We need to be charitable with our opponents and remember that Love does not insist on its own way. Our goal is to live in Truth AND Love. The two cannot be separated. When we engage with our opponent, we must see another human being: in fact, Our Lord would have us see our own sibling, or parent, or child in the person of our opponent.

When we are offended, we must check our pride first and see that we are not holding on to something in preference to God Himself. We need to be able to look into the eyes of our opponents and recognise not only ourselves within them, but also Our Lord Jesus Christ. Our words can be hard or cutting at times, especially when we are using the truth, but if we are working in God's love then this cutting will be seen as a way to grow further into God Himself. Let us stop burning bridges and build them to be stronger instead so that traffic can pass from side to side and thus draw us closer.

Wednesday, November 09, 2016

Trumping Clinton

I have no say in the U.S. Election and, given the sad spectre of Brexit in this country, I have had my share in the experience of voting for two wrong answers. The Americans have had the same problem, and the holes in the Democratic processes in both countries have become very obvious. Unlike Fr Chadwick, I do not believe that I could have voted even if I possessed the right to do so, though I applaud my confrere's ability to be able to express a coherent opinion on the matter. Perhaps I might have gone for a third party, but I know too little of them. In conscience, I could not have voted for either candidate. Perhaps that makes me a coward, but I simply could not vote for candidates whom I believe to be inappropriately chosen.

How this will affect the world is yet to be seen. However, we must remember that God sets people in authority, even the most unsuitable, in order to effect His will in the world to the eventual destruction of evil and the salvation of souls. Sometimes, we need to experience exactly how bad things can get in order to realise how far gone we are from God and thus return. We are all prodigal sons and need to become aware of our own depravity before we truly know how to repent.

Now we have Donald Trump as president of the United States, and we have a UK that is committed to leaving the European Union. These may be the beginning of our realisation of how far we fall, or they can be the active instruments for our return to God. Either way, we have lessons here that we can and must learn in order to work out our salvation in God through the movement of the Holy Ghost within us.

The two candidates have demonstrated very troubling attitudes to the human race which reflect well our own secret thoughts. I could not vote for Mrs Clinton because of her liberal views which essentially allow the Human Will to triumph over the bounds of Common Sense, and to exceed the limits of its remit. Her support of Abortion, curtailing of religious liberties, and the right of a human being to define their own gender, fly in the face of what is real and obvious: that mother and baby each have their own separate existences as living human beings; that the U.S Constitution is built on religious liberty and should thus work for cooperation of different religions, even if they are mutually antithetic, rather than override the consciences of individuals; that the vast majority of human beings are either male or female with only a few that are biologically intersex.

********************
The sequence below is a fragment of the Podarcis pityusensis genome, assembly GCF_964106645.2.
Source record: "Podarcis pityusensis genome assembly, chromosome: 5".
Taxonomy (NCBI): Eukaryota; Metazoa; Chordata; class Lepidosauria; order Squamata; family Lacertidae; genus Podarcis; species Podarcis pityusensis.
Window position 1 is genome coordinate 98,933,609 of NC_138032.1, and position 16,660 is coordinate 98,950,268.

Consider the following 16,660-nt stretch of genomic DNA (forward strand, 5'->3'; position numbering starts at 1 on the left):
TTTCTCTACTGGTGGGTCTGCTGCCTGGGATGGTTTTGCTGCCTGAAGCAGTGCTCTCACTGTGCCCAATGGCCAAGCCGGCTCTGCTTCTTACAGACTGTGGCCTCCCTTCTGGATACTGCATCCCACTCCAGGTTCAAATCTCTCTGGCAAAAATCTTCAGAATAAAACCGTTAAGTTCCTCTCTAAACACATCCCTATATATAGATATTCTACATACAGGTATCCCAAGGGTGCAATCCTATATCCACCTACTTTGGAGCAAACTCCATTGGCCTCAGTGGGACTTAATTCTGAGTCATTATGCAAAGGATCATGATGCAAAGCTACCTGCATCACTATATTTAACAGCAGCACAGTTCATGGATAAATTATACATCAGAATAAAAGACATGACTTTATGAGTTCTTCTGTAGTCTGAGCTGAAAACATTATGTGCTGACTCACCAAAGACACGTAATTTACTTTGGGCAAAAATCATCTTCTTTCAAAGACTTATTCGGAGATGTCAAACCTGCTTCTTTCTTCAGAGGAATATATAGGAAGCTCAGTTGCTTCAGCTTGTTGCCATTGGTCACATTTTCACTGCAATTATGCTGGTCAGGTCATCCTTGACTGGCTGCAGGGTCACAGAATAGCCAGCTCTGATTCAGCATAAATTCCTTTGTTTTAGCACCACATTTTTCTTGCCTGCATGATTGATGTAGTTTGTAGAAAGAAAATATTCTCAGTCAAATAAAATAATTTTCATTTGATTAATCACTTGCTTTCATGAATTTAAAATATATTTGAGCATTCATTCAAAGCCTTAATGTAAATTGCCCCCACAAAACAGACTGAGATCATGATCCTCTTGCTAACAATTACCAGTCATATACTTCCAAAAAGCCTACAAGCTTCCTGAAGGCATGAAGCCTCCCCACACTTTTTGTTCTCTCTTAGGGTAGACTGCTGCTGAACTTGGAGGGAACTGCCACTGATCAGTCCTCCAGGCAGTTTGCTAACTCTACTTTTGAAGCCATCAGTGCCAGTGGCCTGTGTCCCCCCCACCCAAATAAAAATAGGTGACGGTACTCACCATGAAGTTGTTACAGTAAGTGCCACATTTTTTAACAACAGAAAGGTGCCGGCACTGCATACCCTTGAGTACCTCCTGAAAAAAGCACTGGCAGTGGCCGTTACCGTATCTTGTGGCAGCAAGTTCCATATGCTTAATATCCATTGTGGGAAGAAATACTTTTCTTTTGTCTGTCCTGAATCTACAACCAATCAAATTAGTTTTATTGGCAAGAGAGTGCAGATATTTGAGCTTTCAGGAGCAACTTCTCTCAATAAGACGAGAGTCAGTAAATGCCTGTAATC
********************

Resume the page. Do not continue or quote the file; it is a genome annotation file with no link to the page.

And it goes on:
I could not vote for Mr Trump because of his dismissal of the sick, poor, and destitute, his raising of barriers to refugees, and his obscene attitude towards women. These, in my mind, are offences against the nature of charity, and thus just as bad as Mrs Clinton's policies. Mrs Clinton and Mr Trump, in my uneducated opinion, represent the opposite extremes of the spectrum, the acceptability of those extremes is yet to be realised. Both are equally intolerant of that which they oppose.

I say this knowing that I am not a political expert: indeed, I deny that I am a political animal, seeking rather to find ways of living under authorities that get set over me. It is possible that the only way of truly living under an authority stands as a subversion to that authority. Our Lord showed us that this was very possible.

I pray for Mr Trump in his success, for Mrs Clinton's next step, and I pray for the sovereign rule of God to be more apparent in the world. Let us all pray for the Holy Ghost not just to dwell within us, but to burn and shine more fiercely that the Kingdom of God may influence the nations to their salvation.

Tuesday, November 08, 2016

Humility in the tenth degree

The tenth degree of humility is that he be not ready and quick to laugh, for it is written, The fool lifts up his voice in laughter.
Whose side would Holy Father Benedict be on? William of Baskerville or the Venerable Yorge?

The question that St Benedict would want us to answer is, what purpose does laughter hold in the community? How does it build it up, edify it, bring it closer to God?

The fact of the matter, as St Paul would concur is that the Human soul is meant to rejoice! Again I say, rejoice! It's difficult to imagine joy without a smile, without laughter.  But there is another laughter too, and this is more sinister.